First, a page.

The UK Traditional Boat Championship or the Great River Race as it is known has become a favourite with crews and the public, to understand why it is worth going down to Millwall slipway in the morning before the race to savour some of the excitement and anticipation of the competitors.
Collecting over 300 boats of assorted sizes in order would seem to be a logistic nightmare, however the organisation always seems assured and efficient.
Many of the crews dress up in fancy dress and take part to raise money for charity, so a few strange and unusual sights are about.
The Great River race is known as the ‘River Marathon’ because the course is 21.6 Miles from the Isle of Dogs to Ham in Surrey and attracts over 300 crews from all over the globe and appeals to every level of competitor from the fun rowers to the more serious racers. There are 35 trophies at stake for the various classes of boats and competitors.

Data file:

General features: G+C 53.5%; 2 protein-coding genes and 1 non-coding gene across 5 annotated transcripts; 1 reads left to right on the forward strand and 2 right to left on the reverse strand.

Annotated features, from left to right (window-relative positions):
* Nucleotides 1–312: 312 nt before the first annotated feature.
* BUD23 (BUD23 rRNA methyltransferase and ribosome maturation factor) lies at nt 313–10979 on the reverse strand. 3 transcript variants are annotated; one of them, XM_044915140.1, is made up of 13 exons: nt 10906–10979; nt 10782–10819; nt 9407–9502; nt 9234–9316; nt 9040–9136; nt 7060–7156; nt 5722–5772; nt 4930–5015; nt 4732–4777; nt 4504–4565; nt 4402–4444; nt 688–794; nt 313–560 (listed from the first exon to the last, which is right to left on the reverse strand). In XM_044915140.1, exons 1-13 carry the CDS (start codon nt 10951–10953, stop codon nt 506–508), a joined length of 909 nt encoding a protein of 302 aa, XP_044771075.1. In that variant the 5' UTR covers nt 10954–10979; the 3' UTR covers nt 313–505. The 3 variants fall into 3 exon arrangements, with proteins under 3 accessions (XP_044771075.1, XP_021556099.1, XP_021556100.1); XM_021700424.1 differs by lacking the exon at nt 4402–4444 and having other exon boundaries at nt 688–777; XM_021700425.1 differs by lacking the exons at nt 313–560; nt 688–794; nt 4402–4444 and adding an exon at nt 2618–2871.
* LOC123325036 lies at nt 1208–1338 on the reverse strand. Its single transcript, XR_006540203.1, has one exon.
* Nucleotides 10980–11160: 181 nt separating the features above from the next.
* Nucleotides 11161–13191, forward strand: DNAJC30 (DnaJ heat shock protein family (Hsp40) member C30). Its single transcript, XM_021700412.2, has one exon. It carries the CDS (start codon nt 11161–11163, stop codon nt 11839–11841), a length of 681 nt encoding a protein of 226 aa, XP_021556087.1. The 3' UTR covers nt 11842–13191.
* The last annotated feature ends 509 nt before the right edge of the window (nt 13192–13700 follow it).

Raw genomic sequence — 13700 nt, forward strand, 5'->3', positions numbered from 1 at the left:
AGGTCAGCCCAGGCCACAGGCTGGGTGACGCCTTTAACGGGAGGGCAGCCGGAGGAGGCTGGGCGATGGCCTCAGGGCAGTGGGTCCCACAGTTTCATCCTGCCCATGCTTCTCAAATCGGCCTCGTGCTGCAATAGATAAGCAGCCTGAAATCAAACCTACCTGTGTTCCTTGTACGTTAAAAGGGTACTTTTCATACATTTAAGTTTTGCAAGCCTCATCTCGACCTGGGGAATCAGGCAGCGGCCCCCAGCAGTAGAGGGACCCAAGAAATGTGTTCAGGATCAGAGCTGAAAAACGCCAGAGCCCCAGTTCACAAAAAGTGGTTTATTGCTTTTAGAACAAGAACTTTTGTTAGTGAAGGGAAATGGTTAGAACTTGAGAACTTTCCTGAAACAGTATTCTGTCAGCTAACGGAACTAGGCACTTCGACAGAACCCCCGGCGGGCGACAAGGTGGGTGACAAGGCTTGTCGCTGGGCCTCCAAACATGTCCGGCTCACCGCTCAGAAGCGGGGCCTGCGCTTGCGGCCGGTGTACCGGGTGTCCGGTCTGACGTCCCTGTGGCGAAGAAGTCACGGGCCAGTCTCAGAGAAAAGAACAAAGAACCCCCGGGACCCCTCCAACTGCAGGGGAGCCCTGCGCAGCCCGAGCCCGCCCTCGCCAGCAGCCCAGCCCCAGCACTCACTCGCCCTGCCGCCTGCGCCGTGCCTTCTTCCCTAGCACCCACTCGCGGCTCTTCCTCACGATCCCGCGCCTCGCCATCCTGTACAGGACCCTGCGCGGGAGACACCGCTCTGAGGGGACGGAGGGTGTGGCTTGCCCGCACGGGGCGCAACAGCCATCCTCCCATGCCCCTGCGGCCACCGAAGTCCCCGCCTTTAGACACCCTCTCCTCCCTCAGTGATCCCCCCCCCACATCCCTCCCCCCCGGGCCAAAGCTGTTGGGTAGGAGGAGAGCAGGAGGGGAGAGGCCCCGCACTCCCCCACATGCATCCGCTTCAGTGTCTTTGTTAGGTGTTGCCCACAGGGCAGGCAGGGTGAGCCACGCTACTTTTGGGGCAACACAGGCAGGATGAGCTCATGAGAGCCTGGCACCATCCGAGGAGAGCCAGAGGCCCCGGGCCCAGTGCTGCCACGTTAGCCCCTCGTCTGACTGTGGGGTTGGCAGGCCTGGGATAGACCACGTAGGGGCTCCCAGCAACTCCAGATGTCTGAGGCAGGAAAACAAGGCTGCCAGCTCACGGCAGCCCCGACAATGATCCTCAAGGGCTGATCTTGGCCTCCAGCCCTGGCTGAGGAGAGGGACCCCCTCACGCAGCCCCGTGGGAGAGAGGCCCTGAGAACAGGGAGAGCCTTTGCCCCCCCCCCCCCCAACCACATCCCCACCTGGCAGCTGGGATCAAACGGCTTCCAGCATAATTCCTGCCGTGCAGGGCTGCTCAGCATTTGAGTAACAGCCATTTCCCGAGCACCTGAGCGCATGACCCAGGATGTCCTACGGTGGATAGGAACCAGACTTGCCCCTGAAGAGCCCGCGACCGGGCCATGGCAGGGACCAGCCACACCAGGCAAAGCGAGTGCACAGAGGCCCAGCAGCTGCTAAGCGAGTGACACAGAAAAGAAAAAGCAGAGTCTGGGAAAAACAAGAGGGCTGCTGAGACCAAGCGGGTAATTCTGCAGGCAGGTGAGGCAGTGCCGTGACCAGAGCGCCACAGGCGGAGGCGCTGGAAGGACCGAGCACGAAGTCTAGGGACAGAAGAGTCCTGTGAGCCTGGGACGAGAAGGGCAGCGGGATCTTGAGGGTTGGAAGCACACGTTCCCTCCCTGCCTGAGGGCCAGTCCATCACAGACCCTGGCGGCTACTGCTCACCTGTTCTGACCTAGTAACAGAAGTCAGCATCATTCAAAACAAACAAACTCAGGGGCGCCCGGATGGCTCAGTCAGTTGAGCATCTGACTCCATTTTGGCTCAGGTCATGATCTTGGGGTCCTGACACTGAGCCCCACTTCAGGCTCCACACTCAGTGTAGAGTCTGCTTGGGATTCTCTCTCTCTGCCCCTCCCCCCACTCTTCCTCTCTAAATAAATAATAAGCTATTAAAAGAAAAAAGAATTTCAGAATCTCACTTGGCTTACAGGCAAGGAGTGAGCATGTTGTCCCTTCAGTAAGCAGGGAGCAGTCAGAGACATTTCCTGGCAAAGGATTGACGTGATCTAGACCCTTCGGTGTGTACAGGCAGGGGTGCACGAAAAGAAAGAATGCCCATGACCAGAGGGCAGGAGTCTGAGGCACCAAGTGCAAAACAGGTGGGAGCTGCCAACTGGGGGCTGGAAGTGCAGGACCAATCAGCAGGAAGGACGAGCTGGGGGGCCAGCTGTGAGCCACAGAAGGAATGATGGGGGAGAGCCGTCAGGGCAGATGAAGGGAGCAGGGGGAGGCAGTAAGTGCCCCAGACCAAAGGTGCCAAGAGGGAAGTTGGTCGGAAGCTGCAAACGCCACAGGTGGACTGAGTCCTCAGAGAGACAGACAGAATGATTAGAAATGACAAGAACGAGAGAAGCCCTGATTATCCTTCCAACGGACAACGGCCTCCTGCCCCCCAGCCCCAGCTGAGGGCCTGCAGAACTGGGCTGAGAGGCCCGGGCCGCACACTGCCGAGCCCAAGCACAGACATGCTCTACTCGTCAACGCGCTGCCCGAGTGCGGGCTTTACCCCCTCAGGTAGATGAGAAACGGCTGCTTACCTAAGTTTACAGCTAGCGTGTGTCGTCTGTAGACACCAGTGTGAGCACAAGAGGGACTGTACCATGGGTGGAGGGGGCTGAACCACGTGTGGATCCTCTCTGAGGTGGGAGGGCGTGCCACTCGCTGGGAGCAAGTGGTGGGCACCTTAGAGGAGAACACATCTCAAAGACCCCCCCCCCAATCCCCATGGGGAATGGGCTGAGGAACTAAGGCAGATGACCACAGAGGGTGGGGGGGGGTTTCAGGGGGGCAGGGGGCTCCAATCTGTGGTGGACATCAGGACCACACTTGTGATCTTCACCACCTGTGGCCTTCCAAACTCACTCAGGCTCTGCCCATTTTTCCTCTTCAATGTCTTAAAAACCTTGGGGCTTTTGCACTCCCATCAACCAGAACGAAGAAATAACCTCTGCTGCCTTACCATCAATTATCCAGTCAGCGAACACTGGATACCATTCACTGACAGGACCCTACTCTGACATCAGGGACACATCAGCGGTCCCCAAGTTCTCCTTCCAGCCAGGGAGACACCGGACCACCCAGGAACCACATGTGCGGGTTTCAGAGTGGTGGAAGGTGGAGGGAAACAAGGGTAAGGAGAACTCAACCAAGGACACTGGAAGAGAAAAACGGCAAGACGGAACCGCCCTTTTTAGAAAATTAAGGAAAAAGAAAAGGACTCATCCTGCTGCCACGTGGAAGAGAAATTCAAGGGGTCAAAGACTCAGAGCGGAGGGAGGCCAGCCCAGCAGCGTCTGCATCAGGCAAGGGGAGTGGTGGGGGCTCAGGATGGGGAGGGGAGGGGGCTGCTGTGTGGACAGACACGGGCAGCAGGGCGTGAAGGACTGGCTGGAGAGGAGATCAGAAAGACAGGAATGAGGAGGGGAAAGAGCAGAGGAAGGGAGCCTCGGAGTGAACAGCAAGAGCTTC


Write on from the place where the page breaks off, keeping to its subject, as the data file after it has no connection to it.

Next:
The start has the slowest boats starting first before the great bulk of boats are launched to create a great scene on the river with all the boats taking part and many other passengers boats following the race.
The last boats to start are the dragon boats which are a wonderful sight as they make their way up to Tower Bridge.
To give all crews an equal chance, entrants were handicapped according to the calculated potential performance of their boats.